Prior to the anticipated inclusion of Indian debt in global bond indexes, foreign investors have increased their purchases of Indian government bonds with no restrictions on foreign ownership, according to analysts.
In April 2020, the central bank lifted foreign investment limitations for a number of assets through the “completely accessible route” (FAR) to help index providers achieve a crucial condition.
As there are no limits in that area, FAR bonds will be included in the index, according to Ashish Agrawal, Asia head of foreign exchange and emerging market macro strategy research at Barclays (LON:BARC).
“If they are included, we can anticipate a premium to develop between FAR bonds and other Indian government bonds,” Agrawal explained.
In the six weeks leading up to September 9, foreign investors purchased bonds worth approximately 66 billion Indian rupees ($834.60 million) in this category, while selling 18 billion rupees net of other government securities.
Inflows of 16 billion rupees and 15 billion rupees, respectively, have been invested in the five-year 7.38% 2027 and old benchmark 6.10% 2031 bonds during this time frame.
The hype surrounding the inclusion of Indian bonds in global indexes grew after an August report stated that J.P.Morgan was in discussions with investors on a possible inclusion in its emerging markets index.
Goldman Sachs (NYSE:GS) has stated that it anticipates an inclusion this year, although Morgan Stanley (NYSE:MS) stated earlier this month that it believes JPMorgan (NYSE:JPM) will soon announce the inclusion.
Goldman Sachs anticipates an overall inflow of approximately $30 billion from inclusion in J.P. Morgan’s emerging market index, whilst Barclays estimates an inflow of approximately $25 billion.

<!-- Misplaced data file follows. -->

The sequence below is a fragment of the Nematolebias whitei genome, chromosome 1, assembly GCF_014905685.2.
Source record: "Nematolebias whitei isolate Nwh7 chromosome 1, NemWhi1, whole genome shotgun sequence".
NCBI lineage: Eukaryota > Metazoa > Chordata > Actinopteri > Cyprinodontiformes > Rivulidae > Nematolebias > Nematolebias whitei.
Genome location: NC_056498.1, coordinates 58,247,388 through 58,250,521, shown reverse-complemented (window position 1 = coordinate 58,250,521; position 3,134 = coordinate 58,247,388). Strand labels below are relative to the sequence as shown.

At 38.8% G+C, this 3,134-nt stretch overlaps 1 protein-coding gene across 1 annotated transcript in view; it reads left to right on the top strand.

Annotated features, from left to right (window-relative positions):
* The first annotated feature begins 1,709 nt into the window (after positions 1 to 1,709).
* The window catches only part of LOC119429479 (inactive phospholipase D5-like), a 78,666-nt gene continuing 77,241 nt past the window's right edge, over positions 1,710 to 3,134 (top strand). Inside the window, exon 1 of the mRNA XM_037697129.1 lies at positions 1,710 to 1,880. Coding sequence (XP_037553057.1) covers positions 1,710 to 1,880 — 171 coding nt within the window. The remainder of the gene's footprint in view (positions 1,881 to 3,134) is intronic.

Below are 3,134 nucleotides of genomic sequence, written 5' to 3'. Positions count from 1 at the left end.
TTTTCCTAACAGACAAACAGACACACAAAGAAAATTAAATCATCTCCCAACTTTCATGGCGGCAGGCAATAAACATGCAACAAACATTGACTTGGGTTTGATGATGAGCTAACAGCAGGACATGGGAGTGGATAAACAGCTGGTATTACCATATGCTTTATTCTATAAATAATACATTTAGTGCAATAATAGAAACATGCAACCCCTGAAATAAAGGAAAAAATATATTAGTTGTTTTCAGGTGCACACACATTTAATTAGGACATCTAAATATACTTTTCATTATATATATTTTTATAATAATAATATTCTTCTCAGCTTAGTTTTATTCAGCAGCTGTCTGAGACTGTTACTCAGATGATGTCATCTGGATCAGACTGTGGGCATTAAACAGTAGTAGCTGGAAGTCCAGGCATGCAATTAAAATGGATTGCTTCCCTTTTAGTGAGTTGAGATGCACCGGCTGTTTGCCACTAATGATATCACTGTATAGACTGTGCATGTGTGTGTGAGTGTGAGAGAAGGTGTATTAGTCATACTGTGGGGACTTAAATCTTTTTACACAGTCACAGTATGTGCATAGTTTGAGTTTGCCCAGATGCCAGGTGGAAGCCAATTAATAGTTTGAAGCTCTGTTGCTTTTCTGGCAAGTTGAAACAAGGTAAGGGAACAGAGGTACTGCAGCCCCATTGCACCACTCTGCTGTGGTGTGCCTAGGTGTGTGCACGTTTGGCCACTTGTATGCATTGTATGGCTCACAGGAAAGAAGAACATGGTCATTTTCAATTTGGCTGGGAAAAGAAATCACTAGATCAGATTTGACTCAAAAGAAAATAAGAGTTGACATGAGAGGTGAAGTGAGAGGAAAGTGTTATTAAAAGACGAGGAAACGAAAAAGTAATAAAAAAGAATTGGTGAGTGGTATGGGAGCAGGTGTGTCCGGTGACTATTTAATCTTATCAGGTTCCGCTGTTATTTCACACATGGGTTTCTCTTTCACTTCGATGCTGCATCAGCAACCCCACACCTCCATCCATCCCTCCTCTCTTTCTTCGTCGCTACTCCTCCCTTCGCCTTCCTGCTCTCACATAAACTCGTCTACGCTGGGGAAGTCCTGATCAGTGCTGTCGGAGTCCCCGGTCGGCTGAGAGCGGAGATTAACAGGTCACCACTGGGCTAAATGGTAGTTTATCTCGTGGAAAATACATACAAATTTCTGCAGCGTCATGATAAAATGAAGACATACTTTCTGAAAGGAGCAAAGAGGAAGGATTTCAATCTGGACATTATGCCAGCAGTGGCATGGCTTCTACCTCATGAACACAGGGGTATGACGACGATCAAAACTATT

In addition, Barclays anticipates an additional $8 billion to $20 billion from a potential inclusion in the Bloomberg Global Aggregate bond index.
“If Indian bonds are included in the GBI-EM index, we predict inflows of $15 billion to $20 billion, staggered across at least three quarters in FY24, with the majority of these inflows going to FAR bonds,” said Rohit Arora, senior emerging markets FX and rates analyst at UBS Global Research.
COMPARING INDIA AND INDONESIA
Flows into Indian bonds could be detrimental to Indonesia, one of the developing Asian economies whose government bonds are included in global indices.
Foreigners are exposed to Indonesian bonds, but their exposure to Indian bonds is minimal. With Indian bonds comprising up to 10 percent of the GBI-EM index, the proportion of other countries will decrease, according to Agrawal of Barclays.
From a reallocation standpoint, there may be negative effects on other markets, Indonesia being one of them.
The yield on the Indian benchmark bond is 7.15 percent, while the yield on the Indonesian 10-year bond is 7.13 percent.
“Beyond the one-time flows, we believe that the lower historical volatility of Indian bonds relative to Indonesia’s, as a result of the former’s greater captive flows, may attract proportionally more inflows,” UBS Global Research’s Arora said.
After the first realignment of inflows, international actors will evaluate macroeconomic fundamentals such as the current account deficit and inflation to inform their long-term decisions.